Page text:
7. Update time! I’ve been out of the country for a few weeks for work, but below is what I’ve accomplished since the last update. I found a few areas to detail as I completed the main assembly. I replaced the kit gun barrels with tubing from my Albion Alloys tube set. I also reshaped the fairing around the gun with Apoxie Sculpt.
  8. Thanks John! At the rate I'm going on this one, I'll be happy just to get it finished by the end of the year! Thanks Scooby!
  9. No worries! It's a good idea, and it might be possible to pull off with a different material, like aluminum from a soda can, but it would be a ton of work to fabricate that many individual pedals. It would definitely be easier to simulate the individual pedals in 1/32 scale. Thanks BastianD!
  10. Thanks Thadeus! Hi BoeingDriver, that makes perfect sense. I guess a more rigid fairing would crack up with the vibrations and movement of the engines, especially at full afterburner. Cruiz, I tried your suggestion of cutting a slot between the individual pedals, but I made them so thin, I ended up breaking a few. After rebuilding them with sheet styrene, I think I'll have to keep them as one piece. They become really delicate when slotting them into separate pedals.
  11. Ahh, I see what you're talking about now. Thanks for the explanation. To be honest, I haven't even noticed that detail. I'm not sure I can pull off that look of individual pedals. I'm afraid I would have to thin them down even more to the point that they could get damaged when handling the model. I may try it when I'm ready to attach the exhausts. There would be less chance of damage once I get them attached.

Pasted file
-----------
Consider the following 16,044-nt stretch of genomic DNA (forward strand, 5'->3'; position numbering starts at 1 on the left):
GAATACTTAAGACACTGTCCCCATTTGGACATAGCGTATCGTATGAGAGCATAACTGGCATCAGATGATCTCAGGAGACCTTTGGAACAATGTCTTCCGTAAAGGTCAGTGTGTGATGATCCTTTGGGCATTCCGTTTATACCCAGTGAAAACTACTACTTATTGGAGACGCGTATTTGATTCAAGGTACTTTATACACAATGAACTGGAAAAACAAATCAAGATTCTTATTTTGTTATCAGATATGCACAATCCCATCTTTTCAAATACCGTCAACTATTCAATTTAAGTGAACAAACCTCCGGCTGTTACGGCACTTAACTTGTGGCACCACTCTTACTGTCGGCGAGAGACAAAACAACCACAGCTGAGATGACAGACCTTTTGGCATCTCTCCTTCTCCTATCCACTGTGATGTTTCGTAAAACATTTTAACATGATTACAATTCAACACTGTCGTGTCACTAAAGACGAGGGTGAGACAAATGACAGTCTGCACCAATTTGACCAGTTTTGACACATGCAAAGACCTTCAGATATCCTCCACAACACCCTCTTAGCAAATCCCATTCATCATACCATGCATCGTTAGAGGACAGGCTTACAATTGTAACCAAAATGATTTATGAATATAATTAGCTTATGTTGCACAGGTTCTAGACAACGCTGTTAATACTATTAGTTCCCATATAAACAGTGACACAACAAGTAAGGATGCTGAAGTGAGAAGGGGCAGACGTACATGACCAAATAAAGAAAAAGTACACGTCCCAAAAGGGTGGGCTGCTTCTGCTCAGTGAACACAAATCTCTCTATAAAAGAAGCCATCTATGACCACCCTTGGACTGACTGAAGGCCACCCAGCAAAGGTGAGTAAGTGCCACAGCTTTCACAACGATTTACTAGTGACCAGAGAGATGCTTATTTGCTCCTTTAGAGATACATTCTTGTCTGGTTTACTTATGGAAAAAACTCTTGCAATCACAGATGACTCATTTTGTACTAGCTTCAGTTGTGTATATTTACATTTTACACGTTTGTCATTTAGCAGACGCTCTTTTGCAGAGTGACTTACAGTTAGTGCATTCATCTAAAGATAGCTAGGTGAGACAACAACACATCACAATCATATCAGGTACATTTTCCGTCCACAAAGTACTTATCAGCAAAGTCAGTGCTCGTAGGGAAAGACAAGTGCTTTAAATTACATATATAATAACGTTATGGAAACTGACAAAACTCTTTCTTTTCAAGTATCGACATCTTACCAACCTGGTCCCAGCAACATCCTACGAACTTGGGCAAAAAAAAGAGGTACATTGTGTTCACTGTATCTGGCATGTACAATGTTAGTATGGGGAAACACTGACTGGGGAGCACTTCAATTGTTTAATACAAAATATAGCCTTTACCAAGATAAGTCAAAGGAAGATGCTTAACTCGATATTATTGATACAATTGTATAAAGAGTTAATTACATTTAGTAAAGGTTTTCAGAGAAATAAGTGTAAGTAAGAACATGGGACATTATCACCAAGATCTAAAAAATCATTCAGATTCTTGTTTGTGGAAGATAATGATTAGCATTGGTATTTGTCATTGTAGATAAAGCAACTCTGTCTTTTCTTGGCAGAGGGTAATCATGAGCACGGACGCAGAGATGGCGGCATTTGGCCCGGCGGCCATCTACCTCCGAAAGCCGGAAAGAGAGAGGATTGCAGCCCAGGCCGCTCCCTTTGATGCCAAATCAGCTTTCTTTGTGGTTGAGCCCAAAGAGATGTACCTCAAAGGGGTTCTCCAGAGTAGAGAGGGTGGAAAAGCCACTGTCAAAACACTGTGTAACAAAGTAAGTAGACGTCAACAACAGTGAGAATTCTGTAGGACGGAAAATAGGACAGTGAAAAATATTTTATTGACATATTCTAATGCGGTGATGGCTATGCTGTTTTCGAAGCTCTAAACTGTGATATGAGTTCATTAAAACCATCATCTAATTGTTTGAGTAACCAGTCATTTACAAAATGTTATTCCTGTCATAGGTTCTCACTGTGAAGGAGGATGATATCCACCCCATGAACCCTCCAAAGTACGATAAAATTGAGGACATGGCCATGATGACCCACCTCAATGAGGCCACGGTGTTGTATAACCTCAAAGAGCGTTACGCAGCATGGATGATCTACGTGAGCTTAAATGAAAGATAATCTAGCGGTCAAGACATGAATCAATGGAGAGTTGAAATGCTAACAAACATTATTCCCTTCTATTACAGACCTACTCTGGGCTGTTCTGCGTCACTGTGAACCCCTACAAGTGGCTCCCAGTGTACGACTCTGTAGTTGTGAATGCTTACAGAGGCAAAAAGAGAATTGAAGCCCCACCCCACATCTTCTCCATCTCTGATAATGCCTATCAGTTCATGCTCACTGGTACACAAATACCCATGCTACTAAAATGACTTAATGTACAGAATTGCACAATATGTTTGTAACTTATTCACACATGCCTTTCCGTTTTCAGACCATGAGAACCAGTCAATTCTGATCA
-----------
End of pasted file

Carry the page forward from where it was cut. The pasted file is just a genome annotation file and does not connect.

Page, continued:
12. Thanks everyone for the kind words! I may very well go blind after trying to replicate every rivet line! Cruiz, not sure what you mean about separation between the petals at the edge. Do you have a photo that shows what you're talking about? If there's something I missed, I definitely want to catch it now before it's too late. Drew
  13. I carved a groove in the end of the fuselage halves where the exhaust cans attach to simulate the thin sheet metal around this area. On the topside, the GPS dome antenna was added from a section of styrene rod sanded into a dome shape. The tabs on the inside of the flaps are molded as one piece, but these tabs should be separate and connected to the fuselage. I carved them out of the flaps and added them to the fuselage. The vents above the intakes are depicted slightly dropped in the kit, so I cut open a slit at t
  14. Update time! I’ve been spending the last several weeks correcting and adding surface detail to all the main parts. It’s easier to do this now before the main assembly. The Revell kit has pretty accurate detail, but after nearly going blind studying photos, a few panel lines are in the wrong place and some of the rivet detail is slightly out of scale. I replaced most of the kit rivet detail with my Galaxy Tools riveters using several different sizes. I found that high-res photos, especially those on the USAF website, were helpful in determining where the rivet detail should be added. I us
×
×
  • Create New...